Son Doong Cave is based in Quang Binh, in the North Central part of Vietnam, midway between Danang and Hanoi. At the moment, the cave is only available to visit between February and August and closed from September to January due to flood.
Discovered in 2009, Son Doong Cave in Quang Binh, Vietnam, is currently the biggest cave known by mankind.
This giant is the champion in every aspect. The entire cave is approximately 9 kilometers long with the largest chamber of 200 meters wide and 150 meters high. With such a scale, Son Doong can comfortably host an entire city with NYC’s skyscrapers of up to 40 stories or allow a 747 to fly through. The cave is as twice as large as its runner-up, Deer Cave in Malaysia. Stalagmites in Son Doong are also among the tallest in the world with some towering over 70 meters high.
Not only exceptional in size, Son Doong is also ranked by BBC News as the most beautiful cave all over the globe. If you have ever watched James Cameron’s Avatar, you may find Son Doong more or less similar to the scenes on Planet Pandora. Untouched by humans and abnormally large, Son Doong has its own river, jungle and climate. Yes, river, jungle, and climate within the cave! The huge temperature difference between the air inside and outside creates a constantly hovering clouds of mist that gives rise to a miraculous and surreal atmosphere.
Son Doong was discovered by a local lumberjack named Ho Khanh. Although only in 2009 was the discovery officially announced by the British Cave Research Association, Ho Khanh’s first encounter with the giant was actually in 1991, during one of his logging trip. At that moment, Ho Khanh never knew that he had discovered the world’s largest grotto. Indeed, the powerful and mysterious wind blowing from inside the cave scared him as he thought it was one of the cave monsters in local mythology.
Son Doong became open for commercial expedition in 2013. Since then, it has attracted throngs of adventurers who want to have the extraordinary and unique experience of discovering the biggest cave on Earth.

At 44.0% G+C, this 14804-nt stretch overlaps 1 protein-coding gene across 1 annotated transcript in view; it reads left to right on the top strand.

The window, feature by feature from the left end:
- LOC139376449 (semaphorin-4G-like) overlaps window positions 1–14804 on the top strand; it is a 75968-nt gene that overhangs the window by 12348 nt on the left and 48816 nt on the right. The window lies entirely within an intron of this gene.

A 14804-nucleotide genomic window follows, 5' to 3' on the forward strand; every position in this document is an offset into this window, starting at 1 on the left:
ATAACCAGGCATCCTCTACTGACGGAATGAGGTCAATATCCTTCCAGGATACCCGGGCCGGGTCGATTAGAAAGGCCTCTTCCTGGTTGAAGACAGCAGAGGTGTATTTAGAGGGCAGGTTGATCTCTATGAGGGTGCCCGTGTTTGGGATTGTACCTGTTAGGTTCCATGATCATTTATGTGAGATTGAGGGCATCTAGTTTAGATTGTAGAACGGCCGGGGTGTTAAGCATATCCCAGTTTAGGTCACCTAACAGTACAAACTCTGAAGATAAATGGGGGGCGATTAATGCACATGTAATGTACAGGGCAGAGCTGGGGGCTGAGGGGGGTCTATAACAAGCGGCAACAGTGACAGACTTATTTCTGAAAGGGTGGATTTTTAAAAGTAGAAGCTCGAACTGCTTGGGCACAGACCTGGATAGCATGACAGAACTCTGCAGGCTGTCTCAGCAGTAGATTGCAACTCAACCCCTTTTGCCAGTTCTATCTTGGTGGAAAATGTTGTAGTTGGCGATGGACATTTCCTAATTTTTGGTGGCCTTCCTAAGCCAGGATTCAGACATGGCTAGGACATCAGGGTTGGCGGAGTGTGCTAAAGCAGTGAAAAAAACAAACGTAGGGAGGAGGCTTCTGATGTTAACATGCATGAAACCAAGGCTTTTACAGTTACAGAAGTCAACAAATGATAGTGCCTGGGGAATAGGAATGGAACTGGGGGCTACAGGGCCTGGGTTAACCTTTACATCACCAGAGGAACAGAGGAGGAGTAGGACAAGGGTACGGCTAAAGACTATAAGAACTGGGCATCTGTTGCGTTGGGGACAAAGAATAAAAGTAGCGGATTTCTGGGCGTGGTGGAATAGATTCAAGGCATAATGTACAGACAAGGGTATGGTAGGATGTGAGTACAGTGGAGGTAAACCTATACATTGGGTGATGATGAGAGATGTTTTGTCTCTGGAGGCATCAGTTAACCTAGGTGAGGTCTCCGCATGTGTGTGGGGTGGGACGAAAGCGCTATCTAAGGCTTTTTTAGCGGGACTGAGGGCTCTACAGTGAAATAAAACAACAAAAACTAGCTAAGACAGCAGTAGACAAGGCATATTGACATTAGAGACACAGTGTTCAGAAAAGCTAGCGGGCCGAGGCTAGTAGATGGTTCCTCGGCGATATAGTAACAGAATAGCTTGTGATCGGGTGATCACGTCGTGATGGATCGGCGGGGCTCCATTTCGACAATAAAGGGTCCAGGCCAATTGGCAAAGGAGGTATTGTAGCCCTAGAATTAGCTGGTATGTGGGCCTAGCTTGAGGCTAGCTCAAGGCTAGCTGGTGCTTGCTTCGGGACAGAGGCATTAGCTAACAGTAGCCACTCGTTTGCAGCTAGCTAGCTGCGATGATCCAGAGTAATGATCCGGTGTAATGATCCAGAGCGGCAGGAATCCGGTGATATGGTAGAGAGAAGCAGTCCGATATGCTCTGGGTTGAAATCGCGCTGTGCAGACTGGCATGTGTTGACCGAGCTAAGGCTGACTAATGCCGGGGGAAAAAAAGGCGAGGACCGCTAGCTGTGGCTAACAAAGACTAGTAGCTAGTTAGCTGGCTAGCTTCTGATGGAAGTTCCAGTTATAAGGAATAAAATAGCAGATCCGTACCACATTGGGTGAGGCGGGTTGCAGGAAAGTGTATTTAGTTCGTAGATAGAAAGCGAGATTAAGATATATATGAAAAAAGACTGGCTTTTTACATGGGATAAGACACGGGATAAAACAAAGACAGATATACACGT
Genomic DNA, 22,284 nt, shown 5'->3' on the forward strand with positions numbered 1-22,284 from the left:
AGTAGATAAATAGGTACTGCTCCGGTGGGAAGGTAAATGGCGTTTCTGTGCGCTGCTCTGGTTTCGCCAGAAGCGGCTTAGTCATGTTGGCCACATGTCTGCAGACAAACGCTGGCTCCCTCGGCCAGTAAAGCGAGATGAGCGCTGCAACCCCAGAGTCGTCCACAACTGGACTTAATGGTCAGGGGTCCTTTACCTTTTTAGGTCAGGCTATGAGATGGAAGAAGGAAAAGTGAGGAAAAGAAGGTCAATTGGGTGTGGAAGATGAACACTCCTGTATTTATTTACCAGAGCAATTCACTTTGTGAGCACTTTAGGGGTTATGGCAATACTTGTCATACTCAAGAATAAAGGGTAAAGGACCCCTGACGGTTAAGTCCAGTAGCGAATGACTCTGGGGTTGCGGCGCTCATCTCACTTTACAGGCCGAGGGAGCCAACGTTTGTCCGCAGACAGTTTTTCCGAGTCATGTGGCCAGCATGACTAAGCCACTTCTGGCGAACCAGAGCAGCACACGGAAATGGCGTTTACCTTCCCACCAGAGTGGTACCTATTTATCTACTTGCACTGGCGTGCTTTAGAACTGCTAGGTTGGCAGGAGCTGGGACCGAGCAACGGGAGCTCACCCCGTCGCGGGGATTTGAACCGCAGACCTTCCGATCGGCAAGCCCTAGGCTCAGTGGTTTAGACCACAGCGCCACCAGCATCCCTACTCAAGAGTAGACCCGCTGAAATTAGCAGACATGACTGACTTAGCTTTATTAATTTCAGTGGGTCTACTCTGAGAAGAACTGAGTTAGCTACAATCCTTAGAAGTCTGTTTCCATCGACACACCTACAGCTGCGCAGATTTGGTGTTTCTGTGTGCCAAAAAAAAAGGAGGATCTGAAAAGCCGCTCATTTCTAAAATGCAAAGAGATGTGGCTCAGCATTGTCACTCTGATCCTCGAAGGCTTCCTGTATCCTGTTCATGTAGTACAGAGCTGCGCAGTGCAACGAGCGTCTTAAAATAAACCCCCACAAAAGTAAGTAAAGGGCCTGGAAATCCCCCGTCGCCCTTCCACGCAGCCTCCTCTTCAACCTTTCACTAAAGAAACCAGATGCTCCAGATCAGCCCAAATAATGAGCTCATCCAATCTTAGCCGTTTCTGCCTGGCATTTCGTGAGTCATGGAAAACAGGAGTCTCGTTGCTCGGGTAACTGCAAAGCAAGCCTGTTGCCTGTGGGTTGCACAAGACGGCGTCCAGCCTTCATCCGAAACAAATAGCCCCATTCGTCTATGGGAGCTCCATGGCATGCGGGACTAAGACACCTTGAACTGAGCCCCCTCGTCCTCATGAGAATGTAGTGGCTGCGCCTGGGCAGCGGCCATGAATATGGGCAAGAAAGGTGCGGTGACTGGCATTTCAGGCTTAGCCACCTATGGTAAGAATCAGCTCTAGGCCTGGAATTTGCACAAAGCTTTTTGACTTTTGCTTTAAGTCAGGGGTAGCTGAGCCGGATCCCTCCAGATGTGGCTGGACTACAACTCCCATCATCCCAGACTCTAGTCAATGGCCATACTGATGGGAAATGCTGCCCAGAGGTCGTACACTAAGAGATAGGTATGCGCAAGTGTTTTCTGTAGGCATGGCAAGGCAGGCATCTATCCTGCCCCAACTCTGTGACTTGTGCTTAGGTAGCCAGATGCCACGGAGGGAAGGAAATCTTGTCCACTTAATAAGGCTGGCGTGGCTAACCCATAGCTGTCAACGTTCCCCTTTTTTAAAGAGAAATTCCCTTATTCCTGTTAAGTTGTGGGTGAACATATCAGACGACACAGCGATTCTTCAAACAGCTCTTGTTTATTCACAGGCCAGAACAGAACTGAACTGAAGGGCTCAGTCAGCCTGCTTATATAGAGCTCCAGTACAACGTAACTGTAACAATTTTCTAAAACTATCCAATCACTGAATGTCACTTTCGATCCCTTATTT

How to get there
Son Doong is located in Son Trach, Bo Trach District, Quang Binh Province, Vietnam. There is currently no paved road leading to the cave and the journey to the cave is an adventure itself. It will take you about 6 hours to walk 10 kilometers from Ho Chi Minh Highway into the dense tropical forest of Phong Nha – Ke Bang National Park to reach the mouth of Son Doong.
The nearest airport is Dong Hoi Airport, which lies in the capital city Dong Hoi of Quang Binh province. There are several ways to get to Dong Hoi. For hardcore adventurers who cannot resist the urge to enter the cave as soon as possible, flying is the optimal option as it will save both time and energy.
Vietnam Airlines offers flights from Hanoi to Dong Hoi while Vietjet Airs offers flights from Ho Chi Minh City to Dong Hoi on daily basis. Travel time is around one hour for both.
Alternatively, you can board the Reunification Express trains. Because Vietnam has a lengthy S-shape, there are train services from various cities such as Hanoi, Ho Chi Minh City, Da Nang, Nha Trang, Hue, Vinh, etc. to Dong Hoi. Travel time varies with distance from your starting point.
Buses and taxies are available too, offering more route options and flexibility. Prices and travel time also vary with starting destinations and service providers.
From Dong Hoi, you will be transferred to Phong Nha – Ke Bang National Park and then to the trekking point on Road 20 of Ho Chi Minh Highway, by bus. Therefrom, the only vehicle available is your own feet. To reach Son Doong, it will take you around one day to traverse through forests, hills, and rivers so some fitness and endurance are required. Along the way, you will visit an ethnic village called Ban Doong and spend the night in Hang En Cave.
Best time to visit
The best time of the year to visit Son Doong is from February to August. From February to April, the weather is cool and mild, perfectly suitable for trekking in the cave. However, it can be quite cold at night so be prepared to bring along some trekking jackets. From May to August, the weather is often hot and humid, making the expedition more arduous and challenging. From September to January, the cave is closed as the flood also makes it impossible to access to the caves during this time of the year.
* Photo courtesy by John Spies and Jason Speth